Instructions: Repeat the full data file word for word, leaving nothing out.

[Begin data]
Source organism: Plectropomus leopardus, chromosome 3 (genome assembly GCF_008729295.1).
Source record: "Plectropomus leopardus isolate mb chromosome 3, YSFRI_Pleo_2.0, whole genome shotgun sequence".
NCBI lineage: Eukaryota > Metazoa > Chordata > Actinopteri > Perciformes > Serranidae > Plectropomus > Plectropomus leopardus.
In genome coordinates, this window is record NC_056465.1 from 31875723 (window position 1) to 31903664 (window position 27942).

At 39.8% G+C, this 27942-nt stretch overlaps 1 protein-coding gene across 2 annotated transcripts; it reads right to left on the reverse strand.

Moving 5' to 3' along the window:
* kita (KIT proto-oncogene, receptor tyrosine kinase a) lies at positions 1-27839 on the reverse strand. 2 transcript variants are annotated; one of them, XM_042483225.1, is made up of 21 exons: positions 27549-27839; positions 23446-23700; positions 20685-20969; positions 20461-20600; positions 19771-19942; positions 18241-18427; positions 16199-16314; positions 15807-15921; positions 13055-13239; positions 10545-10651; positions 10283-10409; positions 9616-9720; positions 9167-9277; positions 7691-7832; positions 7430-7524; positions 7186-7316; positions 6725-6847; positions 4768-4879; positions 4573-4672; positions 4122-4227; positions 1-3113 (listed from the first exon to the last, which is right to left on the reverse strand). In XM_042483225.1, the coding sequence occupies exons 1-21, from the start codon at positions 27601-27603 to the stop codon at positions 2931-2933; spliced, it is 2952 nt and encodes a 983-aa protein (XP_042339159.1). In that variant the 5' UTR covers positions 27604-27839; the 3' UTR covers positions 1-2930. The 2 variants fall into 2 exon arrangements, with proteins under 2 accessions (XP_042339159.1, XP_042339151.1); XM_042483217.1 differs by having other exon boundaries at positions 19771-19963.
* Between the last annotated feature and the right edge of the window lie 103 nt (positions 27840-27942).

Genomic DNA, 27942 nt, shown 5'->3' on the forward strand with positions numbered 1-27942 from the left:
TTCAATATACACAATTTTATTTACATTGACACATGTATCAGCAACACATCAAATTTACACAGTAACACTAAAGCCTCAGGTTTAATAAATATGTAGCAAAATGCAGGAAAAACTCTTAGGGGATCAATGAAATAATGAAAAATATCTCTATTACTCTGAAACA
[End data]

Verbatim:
Source organism: Plectropomus leopardus, chromosome 3 (genome assembly GCF_008729295.1).
Source record: "Plectropomus leopardus isolate mb chromosome 3, YSFRI_Pleo_2.0, whole genome shotgun sequence".
NCBI lineage: Eukaryota > Metazoa > Chordata > Actinopteri > Perciformes > Serranidae > Plectropomus > Plectropomus leopardus.
In genome coordinates, this window is record NC_056465.1 from 31875723 (window position 1) to 31903664 (window position 27942).

At 39.8% G+C, this 27942-nt stretch overlaps 1 protein-coding gene across 2 annotated transcripts; it reads right to left on the reverse strand.

Moving 5' to 3' along the window:
* kita (KIT proto-oncogene, receptor tyrosine kinase a) lies at positions 1-27839 on the reverse strand. 2 transcript variants are annotated; one of them, XM_042483225.1, is made up of 21 exons: positions 27549-27839; positions 23446-23700; positions 20685-20969; positions 20461-20600; positions 19771-19942; positions 18241-18427; positions 16199-16314; positions 15807-15921; positions 13055-13239; positions 10545-10651; positions 10283-10409; positions 9616-9720; positions 9167-9277; positions 7691-7832; positions 7430-7524; positions 7186-7316; positions 6725-6847; positions 4768-4879; positions 4573-4672; positions 4122-4227; positions 1-3113 (listed from the first exon to the last, which is right to left on the reverse strand). In XM_042483225.1, the coding sequence occupies exons 1-21, from the start codon at positions 27601-27603 to the stop codon at positions 2931-2933; spliced, it is 2952 nt and encodes a 983-aa protein (XP_042339159.1). In that variant the 5' UTR covers positions 27604-27839; the 3' UTR covers positions 1-2930. The 2 variants fall into 2 exon arrangements, with proteins under 2 accessions (XP_042339159.1, XP_042339151.1); XM_042483217.1 differs by having other exon boundaries at positions 19771-19963.
* Between the last annotated feature and the right edge of the window lie 103 nt (positions 27840-27942).

Genomic DNA, 27942 nt, shown 5'->3' on the forward strand with positions numbered 1-27942 from the left:
TTCAATATACACAATTTTATTTACATTGACACATGTATCAGCAACACATCAAATTTACACAGTAACACTAAAGCCTCAGGTTTAATAAATATGTAGCAAAATGCAGGAAAAACTCTTAGGGGATCAATGAAATAATGAAAAATATCTCTATTACTCTGAAACA